26. 26. Case Examples Case Root Customer Problem Outputs of Analysis Duration Raytheon Need to create and position new value propositions Redefined the relationship to the market, making it possible to capture new kinds of opportunity 2-3 day workshop for each market Thales Unable to cost alternative forms of alignment and establish the value of introducing new system flexibilities. Established the baseline cost of current levels of agility to support the value propositions of alternative forms of flexibility Three 1-day workshops + analysis of cost data over 2-3 weeks NHS Collaboration platform needed to support roles and accountability structure. Provided a framework for through-life accountability to the customer, changing the basis on which customers can acquire services 2-3 days initial workshop, 3-4 weeks analysis + 1-day feedback workshop JFSP II/ CREATE Horizontal and vertical scope of data and scientific model collaboration platform. Providing dynamic support to collaboration amongst users through analysis of data fusion across chains of scientific models. Two 1-day workshops + analysis over 2-3 weeks JFSP I Gaps between profiles of strategic intent, organizational plans and their execution. Established the ability to determine the lack of alignment between systems and the uses they are ultimately supporting, facilitating investment targeting ‘n’ interviews + interpretation over 2-3 weeks + 1-day feedback workshop. NATO Gaps in the different layers of alignment between the underlying systems and their ultimate contexts of use. Identified the risks to sustaining particular organizations of interoperation, creating an explicit focus on mitigating SoS risks Three or four 2-day workshops over 2-3 weeks MoD Existing methods ‘blind’ to the required variety of configurations of interoperating capabilities Extended the definition of capability gaps to include organizations of interoperation, making it possible to direct resources to SoS capabilities Three 2-day workshops over 2-3 weeks 26Copyright © Boxer Research Ltd 2015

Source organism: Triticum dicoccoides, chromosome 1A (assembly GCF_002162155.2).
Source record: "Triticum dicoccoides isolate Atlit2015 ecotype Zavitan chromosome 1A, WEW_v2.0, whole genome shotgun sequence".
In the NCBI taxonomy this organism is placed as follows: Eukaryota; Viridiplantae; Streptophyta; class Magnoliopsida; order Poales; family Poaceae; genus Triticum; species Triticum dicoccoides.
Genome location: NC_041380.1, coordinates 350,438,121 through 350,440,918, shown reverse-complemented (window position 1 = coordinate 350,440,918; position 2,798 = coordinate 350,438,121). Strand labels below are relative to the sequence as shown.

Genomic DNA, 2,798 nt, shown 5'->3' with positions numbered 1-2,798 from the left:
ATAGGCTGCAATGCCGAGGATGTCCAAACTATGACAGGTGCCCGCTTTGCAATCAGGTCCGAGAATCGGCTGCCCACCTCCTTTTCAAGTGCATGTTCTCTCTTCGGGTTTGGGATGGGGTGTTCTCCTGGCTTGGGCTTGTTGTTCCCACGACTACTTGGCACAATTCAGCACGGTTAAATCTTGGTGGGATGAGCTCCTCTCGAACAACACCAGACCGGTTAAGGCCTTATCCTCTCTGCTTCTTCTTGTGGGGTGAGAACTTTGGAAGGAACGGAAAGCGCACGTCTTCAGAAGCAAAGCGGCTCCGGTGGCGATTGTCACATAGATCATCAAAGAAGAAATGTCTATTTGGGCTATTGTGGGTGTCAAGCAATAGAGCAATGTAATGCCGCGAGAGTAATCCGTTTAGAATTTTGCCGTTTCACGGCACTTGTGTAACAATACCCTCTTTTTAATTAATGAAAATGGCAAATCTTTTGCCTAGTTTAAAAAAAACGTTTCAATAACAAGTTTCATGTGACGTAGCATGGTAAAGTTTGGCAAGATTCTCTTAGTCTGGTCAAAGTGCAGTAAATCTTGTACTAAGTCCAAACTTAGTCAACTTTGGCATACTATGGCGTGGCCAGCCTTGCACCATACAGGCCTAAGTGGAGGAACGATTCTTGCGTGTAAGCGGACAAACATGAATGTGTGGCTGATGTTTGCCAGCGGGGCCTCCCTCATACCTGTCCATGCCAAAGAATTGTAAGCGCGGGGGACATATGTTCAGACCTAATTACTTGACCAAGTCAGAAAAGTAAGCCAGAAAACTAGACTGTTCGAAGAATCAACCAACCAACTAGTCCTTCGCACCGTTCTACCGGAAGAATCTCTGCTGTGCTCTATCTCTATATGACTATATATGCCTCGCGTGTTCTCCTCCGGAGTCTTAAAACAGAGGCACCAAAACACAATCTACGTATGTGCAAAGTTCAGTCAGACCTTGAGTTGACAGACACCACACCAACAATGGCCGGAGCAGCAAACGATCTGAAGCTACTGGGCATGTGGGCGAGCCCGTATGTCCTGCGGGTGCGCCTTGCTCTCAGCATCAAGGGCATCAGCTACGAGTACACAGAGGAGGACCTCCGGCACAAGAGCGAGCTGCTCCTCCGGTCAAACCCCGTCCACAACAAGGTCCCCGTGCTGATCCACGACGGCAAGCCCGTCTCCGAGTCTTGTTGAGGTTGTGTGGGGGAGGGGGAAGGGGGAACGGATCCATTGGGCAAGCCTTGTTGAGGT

27. 27. IN CONCLUSION This leaves a lot of unresolved issues… 27Copyright © Boxer Research Ltd 2015
  28. 28. Affordable Capability Development Plan Balance of Investment Resource Constraints Defence Priorities Force Development Options Identify Capability Mismatches Capability Assessment Current and Planned Capability Capability Goals Scenarios Defence Priorities Capability Partitions Government Guidance Future Environment (Threat, Tech’y etc) optional Operational Concepts 2. Needs addition of capability goals for orchestration and synchronisation 1. Needs partitioning superstructure made independent of stratification of interoperability 3. Needs stratified analysis of requisite interoperabilities across DOTMLPFs, changing basis of assessment, analysis of gaps and pricing of options Source: Capability-Based Planning – Developing the Art, 2007 Critique of existing Capability Engineering 28Copyright © Boxer Research Ltd 2015